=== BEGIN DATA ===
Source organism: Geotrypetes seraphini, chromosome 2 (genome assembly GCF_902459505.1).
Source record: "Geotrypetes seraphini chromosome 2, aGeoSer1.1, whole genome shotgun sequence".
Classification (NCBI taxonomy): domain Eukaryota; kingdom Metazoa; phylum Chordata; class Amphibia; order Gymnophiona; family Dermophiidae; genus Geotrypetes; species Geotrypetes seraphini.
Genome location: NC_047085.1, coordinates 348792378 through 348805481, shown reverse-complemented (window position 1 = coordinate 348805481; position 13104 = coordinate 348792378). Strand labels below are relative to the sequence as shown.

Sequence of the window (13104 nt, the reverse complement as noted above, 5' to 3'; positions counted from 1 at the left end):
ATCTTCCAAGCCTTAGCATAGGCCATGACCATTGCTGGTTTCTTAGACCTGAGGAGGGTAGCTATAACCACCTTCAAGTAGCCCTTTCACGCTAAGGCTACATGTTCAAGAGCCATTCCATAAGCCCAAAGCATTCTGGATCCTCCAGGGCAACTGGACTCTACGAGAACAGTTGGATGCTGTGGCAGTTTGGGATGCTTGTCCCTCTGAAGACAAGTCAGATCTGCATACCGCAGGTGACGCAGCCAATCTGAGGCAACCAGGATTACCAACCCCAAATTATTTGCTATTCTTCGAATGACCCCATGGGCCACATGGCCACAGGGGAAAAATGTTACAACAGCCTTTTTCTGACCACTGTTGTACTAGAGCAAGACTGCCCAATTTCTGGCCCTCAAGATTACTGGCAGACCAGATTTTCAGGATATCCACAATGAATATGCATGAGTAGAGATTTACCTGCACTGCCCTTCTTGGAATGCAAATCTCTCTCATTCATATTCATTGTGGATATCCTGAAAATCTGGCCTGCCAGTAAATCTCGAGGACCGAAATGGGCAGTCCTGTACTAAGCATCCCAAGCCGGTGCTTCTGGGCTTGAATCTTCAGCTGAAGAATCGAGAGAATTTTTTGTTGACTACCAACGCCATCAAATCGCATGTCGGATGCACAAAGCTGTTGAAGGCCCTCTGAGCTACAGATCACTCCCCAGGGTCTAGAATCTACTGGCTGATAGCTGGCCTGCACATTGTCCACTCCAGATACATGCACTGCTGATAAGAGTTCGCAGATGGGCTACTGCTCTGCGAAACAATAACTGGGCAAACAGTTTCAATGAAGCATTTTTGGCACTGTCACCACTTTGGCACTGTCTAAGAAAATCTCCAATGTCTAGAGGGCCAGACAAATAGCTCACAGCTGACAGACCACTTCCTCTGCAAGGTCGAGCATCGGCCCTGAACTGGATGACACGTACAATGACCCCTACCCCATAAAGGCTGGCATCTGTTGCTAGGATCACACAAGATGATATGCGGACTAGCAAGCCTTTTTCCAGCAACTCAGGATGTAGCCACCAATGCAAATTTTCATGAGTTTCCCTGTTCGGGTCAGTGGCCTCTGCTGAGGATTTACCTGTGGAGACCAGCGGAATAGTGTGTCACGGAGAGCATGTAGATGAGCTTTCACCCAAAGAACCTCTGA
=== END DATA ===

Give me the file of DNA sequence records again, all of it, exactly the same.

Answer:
Source organism: Geotrypetes seraphini, chromosome 2 (genome assembly GCF_902459505.1).
Source record: "Geotrypetes seraphini chromosome 2, aGeoSer1.1, whole genome shotgun sequence".
Classification (NCBI taxonomy): domain Eukaryota; kingdom Metazoa; phylum Chordata; class Amphibia; order Gymnophiona; family Dermophiidae; genus Geotrypetes; species Geotrypetes seraphini.
Genome location: NC_047085.1, coordinates 348792378 through 348805481, shown reverse-complemented (window position 1 = coordinate 348805481; position 13104 = coordinate 348792378). Strand labels below are relative to the sequence as shown.

Sequence of the window (13104 nt, the reverse complement as noted above, 5' to 3'; positions counted from 1 at the left end):
ATCTTCCAAGCCTTAGCATAGGCCATGACCATTGCTGGTTTCTTAGACCTGAGGAGGGTAGCTATAACCACCTTCAAGTAGCCCTTTCACGCTAAGGCTACATGTTCAAGAGCCATTCCATAAGCCCAAAGCATTCTGGATCCTCCAGGGCAACTGGACTCTACGAGAACAGTTGGATGCTGTGGCAGTTTGGGATGCTTGTCCCTCTGAAGACAAGTCAGATCTGCATACCGCAGGTGACGCAGCCAATCTGAGGCAACCAGGATTACCAACCCCAAATTATTTGCTATTCTTCGAATGACCCCATGGGCCACATGGCCACAGGGGAAAAATGTTACAACAGCCTTTTTCTGACCACTGTTGTACTAGAGCAAGACTGCCCAATTTCTGGCCCTCAAGATTACTGGCAGACCAGATTTTCAGGATATCCACAATGAATATGCATGAGTAGAGATTTACCTGCACTGCCCTTCTTGGAATGCAAATCTCTCTCATTCATATTCATTGTGGATATCCTGAAAATCTGGCCTGCCAGTAAATCTCGAGGACCGAAATGGGCAGTCCTGTACTAAGCATCCCAAGCCGGTGCTTCTGGGCTTGAATCTTCAGCTGAAGAATCGAGAGAATTTTTTGTTGACTACCAACGCCATCAAATCGCATGTCGGATGCACAAAGCTGTTGAAGGCCCTCTGAGCTACAGATCACTCCCCAGGGTCTAGAATCTACTGGCTGATAGCTGGCCTGCACATTGTCCACTCCAGATACATGCACTGCTGATAAGAGTTCGCAGATGGGCTACTGCTCTGCGAAACAATAACTGGGCAAACAGTTTCAATGAAGCATTTTTGGCACTGTCACCACTTTGGCACTGTCTAAGAAAATCTCCAATGTCTAGAGGGCCAGACAAATAGCTCACAGCTGACAGACCACTTCCTCTGCAAGGTCGAGCATCGGCCCTGAACTGGATGACACGTACAATGACCCCTACCCCATAAAGGCTGGCATCTGTTGCTAGGATCACACAAGATGATATGCGGACTAGCAAGCCTTTTTCCAGCAACTCAGGATGTAGCCACCAATGCAAATTTTCATGAGTTTCCCTGTTCGGGTCAGTGGCCTCTGCTGAGGATTTACCTGTGGAGACCAGCGGAATAGTGTGTCACGGAGAGCATGTAGATGAGCTTTCACCCAAAGAACCTCTGA